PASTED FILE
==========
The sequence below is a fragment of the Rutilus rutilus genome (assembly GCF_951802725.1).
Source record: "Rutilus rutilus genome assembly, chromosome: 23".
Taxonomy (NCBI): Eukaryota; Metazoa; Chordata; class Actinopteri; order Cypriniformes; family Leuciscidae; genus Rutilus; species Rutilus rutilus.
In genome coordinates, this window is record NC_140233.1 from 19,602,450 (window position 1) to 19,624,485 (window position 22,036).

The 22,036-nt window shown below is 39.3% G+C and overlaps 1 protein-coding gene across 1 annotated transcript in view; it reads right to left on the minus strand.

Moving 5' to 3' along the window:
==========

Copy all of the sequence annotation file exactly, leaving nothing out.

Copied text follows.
The sequence below is a fragment of the Rutilus rutilus genome (assembly GCF_951802725.1).
Source record: "Rutilus rutilus genome assembly, chromosome: 23".
Taxonomy (NCBI): Eukaryota; Metazoa; Chordata; class Actinopteri; order Cypriniformes; family Leuciscidae; genus Rutilus; species Rutilus rutilus.
In genome coordinates, this window is record NC_140233.1 from 19,602,450 (window position 1) to 19,624,485 (window position 22,036).

The 22,036-nt window shown below is 39.3% G+C and overlaps 1 protein-coding gene across 1 annotated transcript in view; it reads right to left on the minus strand.

Moving 5' to 3' along the window: